FLORHAM PARK, N.J. -- Forget about the quarterback competition. Maybe there should be a quarterback-instructor competition?
Steve Clarkson, a private coach who has worked with many NFL quarterbacks, conducted a conference call with reporters. He presented a conspiracy theory, saying the Broncos traded Tebow to the Jets -- not his hometown Jaguars -- because they knew he'd fail in New York.
"I think he was purposefully sent to New York," said Clarkson, via the Newark Star-Ledger. "From the standpoint: you send him to a situation where you have instability with your coach -- you don't know if he's coming or going. You have a fragile-minded Mark Sanchez at quarterback. You stick Tim Tebow in there and you kill two birds with one stone. So if you're Denver, you've got to be thinking, 'We send him to New York, we basically kill an opponent and, at the same time, Tim Tebow doesn't come back to bite us in the proverbial butt, if you will, because he's not going to make it out of there.'
"You send him to Jacksonville, all of a sudden he's got that fanbase behind him and all of a sudden he's doing what he's done all his life, that's win games. That would put a lot of ill-will towards your organization. There's a lot of politics that go on with it. I think Timmy was just unfortunate to be in the wrong place at the wrong time."
Only one problem with Clarkson's take: It's revisionist history. As Broncos VP John Elway has explained many times, Tebow was given the choice between the Jets and the Jaguars.
Clarkson accused the Jets of undermining Tebow by now allowing him to master the entire offense.
"I think in Tim's case, they walked him into New York and said, 'We've got four plays for you. You execute these four plays and that's all you're going to get,'" Clarkson said. "Well, when you walk on the field and that's all you practice, and you don't get any meaningful reps and you walk into a game and basically the defense is telling your offensive line basically where the ball is going to go, it's pretty depressing and it doesn't give you much room for hope. I would hope whoever, wherever he ends up that they give him an opportunity, and I think if they do they'll be pleasantly surprised. I think the guy still can play."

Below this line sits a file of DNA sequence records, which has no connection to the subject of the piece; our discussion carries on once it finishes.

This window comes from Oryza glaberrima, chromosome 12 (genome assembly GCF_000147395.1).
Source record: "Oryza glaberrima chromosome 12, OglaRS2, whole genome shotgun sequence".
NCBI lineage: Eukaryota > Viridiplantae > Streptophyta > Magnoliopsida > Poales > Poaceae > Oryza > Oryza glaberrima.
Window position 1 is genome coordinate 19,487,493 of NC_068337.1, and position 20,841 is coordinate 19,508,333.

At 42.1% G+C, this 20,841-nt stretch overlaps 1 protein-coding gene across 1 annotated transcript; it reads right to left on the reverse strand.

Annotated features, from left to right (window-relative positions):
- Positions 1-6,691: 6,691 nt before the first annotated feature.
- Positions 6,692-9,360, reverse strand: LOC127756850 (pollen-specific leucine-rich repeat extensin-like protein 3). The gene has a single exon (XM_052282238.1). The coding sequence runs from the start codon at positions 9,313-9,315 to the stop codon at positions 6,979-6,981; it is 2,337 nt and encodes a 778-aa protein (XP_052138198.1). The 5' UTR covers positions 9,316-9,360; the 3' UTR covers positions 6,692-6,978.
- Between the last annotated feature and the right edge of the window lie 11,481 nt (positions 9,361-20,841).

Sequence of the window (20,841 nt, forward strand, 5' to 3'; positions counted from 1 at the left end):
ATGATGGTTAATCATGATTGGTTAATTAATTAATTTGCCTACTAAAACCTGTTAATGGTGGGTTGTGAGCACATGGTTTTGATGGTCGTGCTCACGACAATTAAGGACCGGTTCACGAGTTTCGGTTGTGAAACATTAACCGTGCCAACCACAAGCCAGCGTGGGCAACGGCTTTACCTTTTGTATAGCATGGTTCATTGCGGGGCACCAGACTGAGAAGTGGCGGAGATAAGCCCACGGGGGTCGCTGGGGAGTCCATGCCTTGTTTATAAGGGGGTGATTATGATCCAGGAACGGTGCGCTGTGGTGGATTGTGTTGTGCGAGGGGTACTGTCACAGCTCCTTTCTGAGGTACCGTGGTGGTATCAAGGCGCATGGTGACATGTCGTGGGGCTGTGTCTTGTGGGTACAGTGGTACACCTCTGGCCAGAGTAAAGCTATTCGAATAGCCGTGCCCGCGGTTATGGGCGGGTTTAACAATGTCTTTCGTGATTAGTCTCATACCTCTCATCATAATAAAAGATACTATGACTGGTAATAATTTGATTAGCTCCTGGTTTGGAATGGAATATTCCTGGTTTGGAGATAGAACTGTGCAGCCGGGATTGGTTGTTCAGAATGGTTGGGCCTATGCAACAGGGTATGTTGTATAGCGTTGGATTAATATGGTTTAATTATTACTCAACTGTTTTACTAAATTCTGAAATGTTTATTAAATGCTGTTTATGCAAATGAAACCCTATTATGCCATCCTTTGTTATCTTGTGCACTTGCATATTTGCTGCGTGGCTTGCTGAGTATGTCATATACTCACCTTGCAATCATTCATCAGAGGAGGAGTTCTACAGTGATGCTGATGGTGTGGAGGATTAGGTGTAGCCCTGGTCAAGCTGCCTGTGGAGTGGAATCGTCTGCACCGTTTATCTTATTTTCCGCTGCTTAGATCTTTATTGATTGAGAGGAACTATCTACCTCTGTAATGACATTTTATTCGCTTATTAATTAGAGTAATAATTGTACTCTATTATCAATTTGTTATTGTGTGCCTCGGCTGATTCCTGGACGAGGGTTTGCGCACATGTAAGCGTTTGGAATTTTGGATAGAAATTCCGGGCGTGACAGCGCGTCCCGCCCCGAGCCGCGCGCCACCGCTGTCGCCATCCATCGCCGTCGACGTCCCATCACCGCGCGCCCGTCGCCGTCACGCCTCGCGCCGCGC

Of course he does.
Tebow and Clarkson trained for three days last month in Arizona. Tebow dropped 12 pounds, according to Clarkson. He reported last year at 250, per the Jets' request, insisting it wouldn't slow him down. Well, it did.
Clarkson also said he worked on Tebow's throwing mechanics and footwork. He's confident Tebow is fixed. Oh, really?
Garcia, hired by Sanchez to teach him the West Coast offense, made national headlines last week with sharp criticism of Tebow. He said, "Having Tebow there doesn't bring anything positive. It just brings distraction. For Mark, the main competition is going to be David Garrard and Greg McElroy."